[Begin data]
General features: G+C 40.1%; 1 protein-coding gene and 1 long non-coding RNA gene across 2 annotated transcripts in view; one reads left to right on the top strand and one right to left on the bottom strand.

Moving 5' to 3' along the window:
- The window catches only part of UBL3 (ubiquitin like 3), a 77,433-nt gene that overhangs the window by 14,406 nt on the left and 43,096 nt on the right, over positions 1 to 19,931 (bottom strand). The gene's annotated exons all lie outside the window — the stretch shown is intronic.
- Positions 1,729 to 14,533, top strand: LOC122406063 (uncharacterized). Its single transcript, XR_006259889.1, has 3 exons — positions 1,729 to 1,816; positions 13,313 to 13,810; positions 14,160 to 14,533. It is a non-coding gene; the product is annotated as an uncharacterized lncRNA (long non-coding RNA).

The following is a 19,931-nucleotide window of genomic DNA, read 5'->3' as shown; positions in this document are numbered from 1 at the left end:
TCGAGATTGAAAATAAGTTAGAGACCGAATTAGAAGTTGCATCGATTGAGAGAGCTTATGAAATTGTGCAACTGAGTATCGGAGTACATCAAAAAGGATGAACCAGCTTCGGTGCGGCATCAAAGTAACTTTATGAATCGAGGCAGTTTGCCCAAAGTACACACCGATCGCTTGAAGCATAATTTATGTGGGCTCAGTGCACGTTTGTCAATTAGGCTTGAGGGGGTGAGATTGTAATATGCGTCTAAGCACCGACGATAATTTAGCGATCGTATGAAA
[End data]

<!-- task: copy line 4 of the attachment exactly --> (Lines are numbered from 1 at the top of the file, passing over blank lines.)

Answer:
- Positions 1,729 to 14,533, top strand: LOC122406063 (uncharacterized). Its single transcript, XR_006259889.1, has 3 exons — positions 1,729 to 1,816; positions 13,313 to 13,810; positions 14,160 to 14,533. It is a non-coding gene; the product is annotated as an uncharacterized lncRNA (long non-coding RNA).